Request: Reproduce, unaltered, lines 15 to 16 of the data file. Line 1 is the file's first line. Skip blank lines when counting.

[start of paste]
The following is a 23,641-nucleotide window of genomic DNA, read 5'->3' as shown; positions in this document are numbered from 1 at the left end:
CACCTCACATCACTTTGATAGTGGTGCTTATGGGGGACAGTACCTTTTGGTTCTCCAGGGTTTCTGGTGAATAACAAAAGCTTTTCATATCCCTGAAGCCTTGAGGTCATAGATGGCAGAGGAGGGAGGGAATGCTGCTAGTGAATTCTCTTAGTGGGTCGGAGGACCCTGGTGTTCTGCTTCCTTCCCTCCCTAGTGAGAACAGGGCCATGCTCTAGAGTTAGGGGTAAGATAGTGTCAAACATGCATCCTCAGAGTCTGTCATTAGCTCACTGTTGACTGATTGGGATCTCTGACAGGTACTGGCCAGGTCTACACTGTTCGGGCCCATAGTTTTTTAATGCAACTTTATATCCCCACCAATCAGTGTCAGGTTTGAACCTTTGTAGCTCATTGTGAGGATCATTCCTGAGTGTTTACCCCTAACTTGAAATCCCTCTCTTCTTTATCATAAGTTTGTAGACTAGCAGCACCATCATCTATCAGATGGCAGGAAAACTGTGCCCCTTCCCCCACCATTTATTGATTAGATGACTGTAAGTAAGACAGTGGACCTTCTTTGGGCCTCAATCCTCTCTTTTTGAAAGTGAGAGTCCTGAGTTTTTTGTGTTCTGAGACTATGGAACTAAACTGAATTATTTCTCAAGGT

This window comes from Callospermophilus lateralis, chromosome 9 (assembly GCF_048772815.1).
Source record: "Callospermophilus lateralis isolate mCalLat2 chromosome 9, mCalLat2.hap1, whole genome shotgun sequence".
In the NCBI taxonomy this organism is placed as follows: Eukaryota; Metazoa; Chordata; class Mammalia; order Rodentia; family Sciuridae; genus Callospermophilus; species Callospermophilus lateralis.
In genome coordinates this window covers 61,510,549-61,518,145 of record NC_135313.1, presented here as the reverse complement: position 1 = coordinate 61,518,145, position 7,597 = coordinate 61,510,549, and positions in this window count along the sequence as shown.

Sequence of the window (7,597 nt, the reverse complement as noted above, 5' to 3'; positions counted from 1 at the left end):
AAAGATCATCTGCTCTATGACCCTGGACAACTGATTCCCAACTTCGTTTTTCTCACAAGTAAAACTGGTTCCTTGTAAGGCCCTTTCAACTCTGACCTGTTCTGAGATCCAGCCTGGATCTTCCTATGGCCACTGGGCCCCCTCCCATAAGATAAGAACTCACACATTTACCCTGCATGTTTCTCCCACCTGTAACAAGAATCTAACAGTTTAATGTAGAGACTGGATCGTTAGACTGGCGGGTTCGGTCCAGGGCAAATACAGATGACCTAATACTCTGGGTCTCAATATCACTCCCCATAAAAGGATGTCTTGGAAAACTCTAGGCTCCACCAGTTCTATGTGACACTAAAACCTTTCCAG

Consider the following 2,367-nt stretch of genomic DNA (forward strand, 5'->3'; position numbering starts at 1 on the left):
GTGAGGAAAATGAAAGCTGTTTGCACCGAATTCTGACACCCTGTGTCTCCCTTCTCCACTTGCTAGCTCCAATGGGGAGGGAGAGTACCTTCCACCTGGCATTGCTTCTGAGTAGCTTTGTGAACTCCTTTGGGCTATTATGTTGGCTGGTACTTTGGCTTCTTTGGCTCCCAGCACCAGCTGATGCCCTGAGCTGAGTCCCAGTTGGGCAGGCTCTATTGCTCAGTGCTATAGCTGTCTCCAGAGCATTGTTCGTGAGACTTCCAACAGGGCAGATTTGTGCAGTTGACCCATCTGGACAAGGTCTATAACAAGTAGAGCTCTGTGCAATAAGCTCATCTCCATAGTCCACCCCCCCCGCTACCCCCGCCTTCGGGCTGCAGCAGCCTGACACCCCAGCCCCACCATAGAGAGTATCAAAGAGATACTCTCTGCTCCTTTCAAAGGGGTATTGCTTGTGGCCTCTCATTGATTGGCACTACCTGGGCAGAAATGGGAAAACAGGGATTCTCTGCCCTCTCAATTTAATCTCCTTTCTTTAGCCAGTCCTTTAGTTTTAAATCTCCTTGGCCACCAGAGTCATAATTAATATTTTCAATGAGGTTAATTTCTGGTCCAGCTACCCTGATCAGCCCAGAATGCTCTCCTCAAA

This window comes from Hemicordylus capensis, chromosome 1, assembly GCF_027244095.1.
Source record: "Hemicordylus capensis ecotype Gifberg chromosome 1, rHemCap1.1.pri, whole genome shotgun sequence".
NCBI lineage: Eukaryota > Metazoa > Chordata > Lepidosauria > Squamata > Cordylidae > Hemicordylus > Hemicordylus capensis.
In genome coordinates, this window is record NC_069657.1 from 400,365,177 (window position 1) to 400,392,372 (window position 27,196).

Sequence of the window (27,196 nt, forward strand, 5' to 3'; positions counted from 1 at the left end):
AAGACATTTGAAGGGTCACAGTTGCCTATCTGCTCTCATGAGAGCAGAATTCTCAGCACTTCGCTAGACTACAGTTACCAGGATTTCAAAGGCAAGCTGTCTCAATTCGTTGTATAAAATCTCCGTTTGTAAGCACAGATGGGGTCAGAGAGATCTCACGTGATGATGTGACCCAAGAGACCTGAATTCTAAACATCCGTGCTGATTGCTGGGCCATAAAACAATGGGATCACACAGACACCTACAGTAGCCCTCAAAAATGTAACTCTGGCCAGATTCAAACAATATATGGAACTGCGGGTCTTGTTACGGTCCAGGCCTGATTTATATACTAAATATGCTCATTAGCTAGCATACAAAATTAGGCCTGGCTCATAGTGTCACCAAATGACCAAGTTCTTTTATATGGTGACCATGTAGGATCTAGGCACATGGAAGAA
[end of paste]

Sequence of the window (27,196 nt, forward strand, 5' to 3'; positions counted from 1 at the left end):
AAGACATTTGAAGGGTCACAGTTGCCTATCTGCTCTCATGAGAGCAGAATTCTCAGCACTTCGCTAGACTACAGTTACCAGGATTTCAAAGGCAAGCTGTCTCAATTCGTTGTATAAAATCTCCGTTTGTAAGCACAGATGGGGTCAGAGAGATCTCACGTGATGATGTGACCCAAGAGACCTGAATTCTAAACATCCGTGCTGATTGCTGGGCCATAAAACAATGGGATCACACAGACACCTACAGTAGCCCTCAAAAATGTAACTCTGGCCAGATTCAAACAATATATGGAACTGCGGGTCTTGTTACGGTCCAGGCCTGATTTATATACTAAATATGCTCATTAGCTAGCATACAAAATTAGGCCTGGCTCATAGTGTCACCAAATGACCAAGTTCTTTTATATGGTGACCATGTAGGATCTAGGCACATGGAAGAA